II. Other more incremental reforms to the current system
Working within the confines of the current private pension system, there are several straightforward and incremental reforms that would help the bottom half of the workforce to save for retirement:
Encourage Payroll Deduction IRAs: While the self-employed can take advantage of deductible contribution limits that are comparable to 401(k) plans, employees at firms without pension coverage only have recourse to IRAs. Although pending legislation may well raise the $2,000 IRA limit, lower-income workers would be far more likely to save if they could contribute, for example, $80 per pay period by automatic payroll deduction, rather than try to come up with a year-end or tax-time lump sum deposit. At a minimum, firms with more than 25 employees should be required, at an employee's request, to automatically deduct a uniform amount each month, transfer it to the employee's financial institution, and include the deduction amount on the face of the employee's W-2 form. In addition, Congress should consider a tax credit for small business that would fully offset the cost of administering a voluntary payroll-deduction IRA program open to all employees.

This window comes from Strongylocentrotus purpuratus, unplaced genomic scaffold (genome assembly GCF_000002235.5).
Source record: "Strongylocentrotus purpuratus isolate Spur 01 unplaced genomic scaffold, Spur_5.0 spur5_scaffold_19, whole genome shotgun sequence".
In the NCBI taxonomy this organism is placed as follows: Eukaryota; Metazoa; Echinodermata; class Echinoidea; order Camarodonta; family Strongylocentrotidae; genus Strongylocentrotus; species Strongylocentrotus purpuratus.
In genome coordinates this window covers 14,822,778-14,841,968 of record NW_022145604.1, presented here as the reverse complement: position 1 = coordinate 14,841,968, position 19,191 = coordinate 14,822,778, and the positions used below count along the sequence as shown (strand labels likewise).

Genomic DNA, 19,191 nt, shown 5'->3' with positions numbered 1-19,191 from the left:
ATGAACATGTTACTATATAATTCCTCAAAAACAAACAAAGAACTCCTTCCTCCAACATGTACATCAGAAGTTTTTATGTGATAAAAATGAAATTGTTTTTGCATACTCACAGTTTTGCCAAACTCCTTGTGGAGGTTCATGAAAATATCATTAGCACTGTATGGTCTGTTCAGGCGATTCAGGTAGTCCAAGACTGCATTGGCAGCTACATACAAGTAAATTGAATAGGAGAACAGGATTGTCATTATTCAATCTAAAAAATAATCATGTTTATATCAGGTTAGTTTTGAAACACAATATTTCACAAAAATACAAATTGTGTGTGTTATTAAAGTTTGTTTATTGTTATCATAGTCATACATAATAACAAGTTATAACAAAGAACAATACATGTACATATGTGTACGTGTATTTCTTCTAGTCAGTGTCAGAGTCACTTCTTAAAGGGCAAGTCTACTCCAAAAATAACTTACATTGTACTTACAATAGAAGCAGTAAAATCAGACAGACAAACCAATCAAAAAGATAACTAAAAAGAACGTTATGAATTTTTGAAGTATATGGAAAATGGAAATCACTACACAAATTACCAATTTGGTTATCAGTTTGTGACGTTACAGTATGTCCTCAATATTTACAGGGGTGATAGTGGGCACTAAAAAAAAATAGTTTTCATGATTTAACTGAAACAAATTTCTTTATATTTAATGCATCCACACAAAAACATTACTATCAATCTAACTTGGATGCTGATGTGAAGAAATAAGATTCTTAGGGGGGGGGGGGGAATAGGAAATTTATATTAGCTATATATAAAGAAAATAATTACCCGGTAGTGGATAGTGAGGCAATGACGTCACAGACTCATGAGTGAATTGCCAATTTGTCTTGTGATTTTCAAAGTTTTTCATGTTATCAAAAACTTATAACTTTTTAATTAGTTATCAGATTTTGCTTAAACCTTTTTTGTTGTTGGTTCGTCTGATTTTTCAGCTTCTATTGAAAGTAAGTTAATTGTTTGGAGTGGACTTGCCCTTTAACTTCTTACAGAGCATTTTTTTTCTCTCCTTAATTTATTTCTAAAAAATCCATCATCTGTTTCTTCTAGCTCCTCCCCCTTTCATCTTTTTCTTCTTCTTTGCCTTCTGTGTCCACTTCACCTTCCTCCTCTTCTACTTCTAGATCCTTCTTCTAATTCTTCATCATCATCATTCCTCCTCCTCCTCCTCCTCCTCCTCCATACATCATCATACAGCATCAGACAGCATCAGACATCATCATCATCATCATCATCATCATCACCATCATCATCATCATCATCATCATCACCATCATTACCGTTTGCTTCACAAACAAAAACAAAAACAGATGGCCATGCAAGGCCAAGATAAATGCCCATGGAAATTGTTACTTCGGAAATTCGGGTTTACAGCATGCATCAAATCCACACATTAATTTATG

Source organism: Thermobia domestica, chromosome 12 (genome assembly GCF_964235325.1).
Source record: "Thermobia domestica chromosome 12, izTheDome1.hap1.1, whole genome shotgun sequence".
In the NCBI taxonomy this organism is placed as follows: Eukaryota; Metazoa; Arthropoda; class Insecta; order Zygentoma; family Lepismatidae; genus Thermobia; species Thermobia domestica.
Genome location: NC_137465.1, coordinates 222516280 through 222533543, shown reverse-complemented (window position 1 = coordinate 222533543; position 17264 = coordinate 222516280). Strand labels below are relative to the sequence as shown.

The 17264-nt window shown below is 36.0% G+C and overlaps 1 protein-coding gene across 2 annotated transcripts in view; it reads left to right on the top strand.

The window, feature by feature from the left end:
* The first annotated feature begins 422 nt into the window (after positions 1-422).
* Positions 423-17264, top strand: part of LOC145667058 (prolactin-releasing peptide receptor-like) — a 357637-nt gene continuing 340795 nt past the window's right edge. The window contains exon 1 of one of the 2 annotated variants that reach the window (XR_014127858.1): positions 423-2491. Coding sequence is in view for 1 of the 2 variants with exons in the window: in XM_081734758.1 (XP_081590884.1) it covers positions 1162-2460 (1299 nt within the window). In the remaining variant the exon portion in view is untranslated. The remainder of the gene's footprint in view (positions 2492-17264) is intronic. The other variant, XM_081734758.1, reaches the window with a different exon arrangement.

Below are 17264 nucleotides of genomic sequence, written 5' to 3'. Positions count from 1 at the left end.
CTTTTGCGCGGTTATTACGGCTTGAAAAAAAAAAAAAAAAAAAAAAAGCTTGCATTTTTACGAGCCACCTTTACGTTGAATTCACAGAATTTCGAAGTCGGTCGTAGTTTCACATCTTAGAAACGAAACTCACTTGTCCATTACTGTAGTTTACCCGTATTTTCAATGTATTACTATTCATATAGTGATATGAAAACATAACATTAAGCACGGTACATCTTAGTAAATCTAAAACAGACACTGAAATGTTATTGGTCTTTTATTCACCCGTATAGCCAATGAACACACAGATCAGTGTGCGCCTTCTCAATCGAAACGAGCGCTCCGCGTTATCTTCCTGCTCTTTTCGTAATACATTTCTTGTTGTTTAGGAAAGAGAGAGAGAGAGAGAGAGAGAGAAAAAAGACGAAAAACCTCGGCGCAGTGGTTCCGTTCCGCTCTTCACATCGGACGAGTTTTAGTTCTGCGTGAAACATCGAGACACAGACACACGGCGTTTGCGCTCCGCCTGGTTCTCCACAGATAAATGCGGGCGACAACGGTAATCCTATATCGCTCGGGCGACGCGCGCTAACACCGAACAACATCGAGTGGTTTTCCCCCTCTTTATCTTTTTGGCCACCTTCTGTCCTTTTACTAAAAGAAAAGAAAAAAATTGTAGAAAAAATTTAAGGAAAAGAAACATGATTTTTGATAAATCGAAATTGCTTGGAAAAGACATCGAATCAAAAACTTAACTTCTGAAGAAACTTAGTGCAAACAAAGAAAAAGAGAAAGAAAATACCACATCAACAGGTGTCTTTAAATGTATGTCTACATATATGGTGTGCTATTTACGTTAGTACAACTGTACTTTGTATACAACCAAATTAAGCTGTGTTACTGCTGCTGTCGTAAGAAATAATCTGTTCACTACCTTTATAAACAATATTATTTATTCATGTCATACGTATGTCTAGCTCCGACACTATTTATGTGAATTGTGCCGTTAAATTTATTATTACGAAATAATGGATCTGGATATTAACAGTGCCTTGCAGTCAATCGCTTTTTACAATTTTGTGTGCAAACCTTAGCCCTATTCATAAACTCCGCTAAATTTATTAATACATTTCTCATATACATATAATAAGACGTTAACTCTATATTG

Shorten vesting periods: As noted above, workers at all ages are changing jobs more frequently and often forfeit employer contributions contingent on five-year vesting periods allowed by ERISA. Since employers can already exclude a worker completely from a qualified plan during the first year of employment, vesting should be immediate, particularly for defined-contribution accounts where the worker's motivation to make first-dollar contributions is linked to the incentive of actually earning the employer's matching contribution.
Require automatic plan enrollment: As noted above, 401(k) participation rates drop among lower-wage workers. Yet once workers are enrolled and develop a savings habit, studies show they typically continue to save even when the employer makes the matching formula less generous. Although pension participation should remain voluntary, sponsors could be required to initially enroll new workers; this would ensure that workers who opt out are aware of their eligibility and affirmatively deciding not to participate.
End distinctions between DC plan types: Current tax code provisions create antiquated distinctions between different contributory pension schemes based on the identity of the employer. These differences go beyond the various contribution and compensation limits in I.R.C. sections 401(a), 415(c) and 402(g); they include differences such as whether various plans offer loans, or can be rolled over to an IRA. Whether or not the distinctive identities of 401(k), 403(b) and 457 plans are eliminated, it ought to at least be easy for an employee to transfer his or her account balance from one plan type to another (as well as to an IRA) when changing jobs.